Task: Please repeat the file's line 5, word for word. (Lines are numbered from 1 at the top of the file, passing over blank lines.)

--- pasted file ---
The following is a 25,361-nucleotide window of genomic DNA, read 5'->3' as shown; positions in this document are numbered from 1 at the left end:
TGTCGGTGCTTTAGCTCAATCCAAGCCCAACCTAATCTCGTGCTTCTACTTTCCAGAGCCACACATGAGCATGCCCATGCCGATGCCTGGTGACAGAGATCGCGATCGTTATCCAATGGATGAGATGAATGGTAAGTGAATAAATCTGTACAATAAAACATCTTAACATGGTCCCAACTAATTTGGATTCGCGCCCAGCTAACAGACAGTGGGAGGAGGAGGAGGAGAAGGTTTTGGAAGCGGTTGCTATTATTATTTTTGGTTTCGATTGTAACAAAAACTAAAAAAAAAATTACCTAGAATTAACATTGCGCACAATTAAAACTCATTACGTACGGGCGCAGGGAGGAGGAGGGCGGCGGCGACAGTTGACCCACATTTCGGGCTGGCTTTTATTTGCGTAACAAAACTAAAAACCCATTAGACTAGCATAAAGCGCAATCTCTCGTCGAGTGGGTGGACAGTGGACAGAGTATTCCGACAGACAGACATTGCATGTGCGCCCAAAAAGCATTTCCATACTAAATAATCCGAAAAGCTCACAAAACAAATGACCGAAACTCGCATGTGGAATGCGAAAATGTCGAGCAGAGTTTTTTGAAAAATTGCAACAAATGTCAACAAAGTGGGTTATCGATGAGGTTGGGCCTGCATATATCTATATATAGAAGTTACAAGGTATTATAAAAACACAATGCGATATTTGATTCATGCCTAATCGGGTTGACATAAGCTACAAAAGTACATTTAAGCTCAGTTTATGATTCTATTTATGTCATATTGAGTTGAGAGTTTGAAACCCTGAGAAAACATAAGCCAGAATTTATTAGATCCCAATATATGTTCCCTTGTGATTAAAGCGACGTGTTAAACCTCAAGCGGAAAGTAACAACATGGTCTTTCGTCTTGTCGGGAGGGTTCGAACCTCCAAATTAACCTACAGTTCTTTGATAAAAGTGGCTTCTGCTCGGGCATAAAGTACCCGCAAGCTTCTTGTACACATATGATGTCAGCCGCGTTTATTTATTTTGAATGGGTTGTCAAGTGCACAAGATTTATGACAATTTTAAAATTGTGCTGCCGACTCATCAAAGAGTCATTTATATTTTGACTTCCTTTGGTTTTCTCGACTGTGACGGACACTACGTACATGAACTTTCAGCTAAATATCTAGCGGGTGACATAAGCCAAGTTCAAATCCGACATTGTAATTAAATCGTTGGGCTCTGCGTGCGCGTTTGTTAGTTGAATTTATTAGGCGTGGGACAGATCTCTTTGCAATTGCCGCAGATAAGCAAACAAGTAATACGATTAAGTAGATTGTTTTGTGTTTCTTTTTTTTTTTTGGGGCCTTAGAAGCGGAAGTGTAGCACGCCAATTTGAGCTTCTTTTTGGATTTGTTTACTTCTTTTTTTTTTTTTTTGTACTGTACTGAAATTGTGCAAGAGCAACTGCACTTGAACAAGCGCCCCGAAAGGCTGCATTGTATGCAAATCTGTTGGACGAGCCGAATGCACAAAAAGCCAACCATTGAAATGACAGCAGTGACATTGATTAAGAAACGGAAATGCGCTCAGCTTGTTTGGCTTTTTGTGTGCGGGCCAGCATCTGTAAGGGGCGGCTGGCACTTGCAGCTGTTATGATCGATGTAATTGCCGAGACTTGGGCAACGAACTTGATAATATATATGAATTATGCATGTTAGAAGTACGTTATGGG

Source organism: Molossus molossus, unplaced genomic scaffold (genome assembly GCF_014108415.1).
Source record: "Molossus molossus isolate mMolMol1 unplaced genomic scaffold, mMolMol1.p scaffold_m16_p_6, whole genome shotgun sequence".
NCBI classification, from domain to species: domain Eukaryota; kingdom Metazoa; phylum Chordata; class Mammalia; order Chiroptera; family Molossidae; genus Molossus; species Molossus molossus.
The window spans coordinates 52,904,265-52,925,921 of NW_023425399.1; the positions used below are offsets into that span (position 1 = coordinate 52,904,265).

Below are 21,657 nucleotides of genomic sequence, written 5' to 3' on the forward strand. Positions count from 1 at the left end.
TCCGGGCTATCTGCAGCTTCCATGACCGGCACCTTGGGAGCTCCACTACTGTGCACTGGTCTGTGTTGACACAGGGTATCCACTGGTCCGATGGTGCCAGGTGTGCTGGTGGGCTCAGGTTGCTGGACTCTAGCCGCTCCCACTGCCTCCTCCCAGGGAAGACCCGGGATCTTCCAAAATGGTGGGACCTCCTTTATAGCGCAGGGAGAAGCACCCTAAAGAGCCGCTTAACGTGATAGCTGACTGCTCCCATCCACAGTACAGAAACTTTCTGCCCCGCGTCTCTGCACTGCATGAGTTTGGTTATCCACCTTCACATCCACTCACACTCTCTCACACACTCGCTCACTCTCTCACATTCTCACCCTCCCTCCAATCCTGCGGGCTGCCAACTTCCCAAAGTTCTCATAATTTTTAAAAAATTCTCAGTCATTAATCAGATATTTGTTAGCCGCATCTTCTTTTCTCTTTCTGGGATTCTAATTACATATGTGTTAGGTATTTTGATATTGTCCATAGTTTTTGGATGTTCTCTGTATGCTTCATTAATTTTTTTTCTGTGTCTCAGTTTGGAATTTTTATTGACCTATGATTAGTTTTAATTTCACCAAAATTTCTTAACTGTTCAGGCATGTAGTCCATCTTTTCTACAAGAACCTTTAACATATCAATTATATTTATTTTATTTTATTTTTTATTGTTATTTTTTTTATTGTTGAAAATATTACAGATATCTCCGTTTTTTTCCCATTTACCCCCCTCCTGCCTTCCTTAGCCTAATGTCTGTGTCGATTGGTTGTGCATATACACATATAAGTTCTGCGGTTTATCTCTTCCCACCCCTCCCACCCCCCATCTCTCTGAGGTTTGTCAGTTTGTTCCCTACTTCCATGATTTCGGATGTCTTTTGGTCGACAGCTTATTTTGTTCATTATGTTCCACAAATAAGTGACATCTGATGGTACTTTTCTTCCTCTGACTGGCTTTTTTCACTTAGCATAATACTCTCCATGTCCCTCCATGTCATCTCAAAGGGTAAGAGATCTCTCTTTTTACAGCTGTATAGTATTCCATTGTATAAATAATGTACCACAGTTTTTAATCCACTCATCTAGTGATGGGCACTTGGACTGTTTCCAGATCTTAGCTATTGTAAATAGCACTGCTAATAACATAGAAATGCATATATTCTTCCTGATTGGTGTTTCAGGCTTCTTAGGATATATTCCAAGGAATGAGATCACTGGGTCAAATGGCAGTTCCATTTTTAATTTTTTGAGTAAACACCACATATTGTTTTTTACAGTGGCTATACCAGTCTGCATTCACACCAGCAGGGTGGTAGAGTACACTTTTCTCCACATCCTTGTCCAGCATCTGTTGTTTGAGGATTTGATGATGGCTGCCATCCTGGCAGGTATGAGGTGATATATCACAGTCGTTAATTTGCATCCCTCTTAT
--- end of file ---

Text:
NCBI classification, from domain to species: domain Eukaryota; kingdom Metazoa; phylum Chordata; class Mammalia; order Chiroptera; family Molossidae; genus Molossus; species Molossus molossus.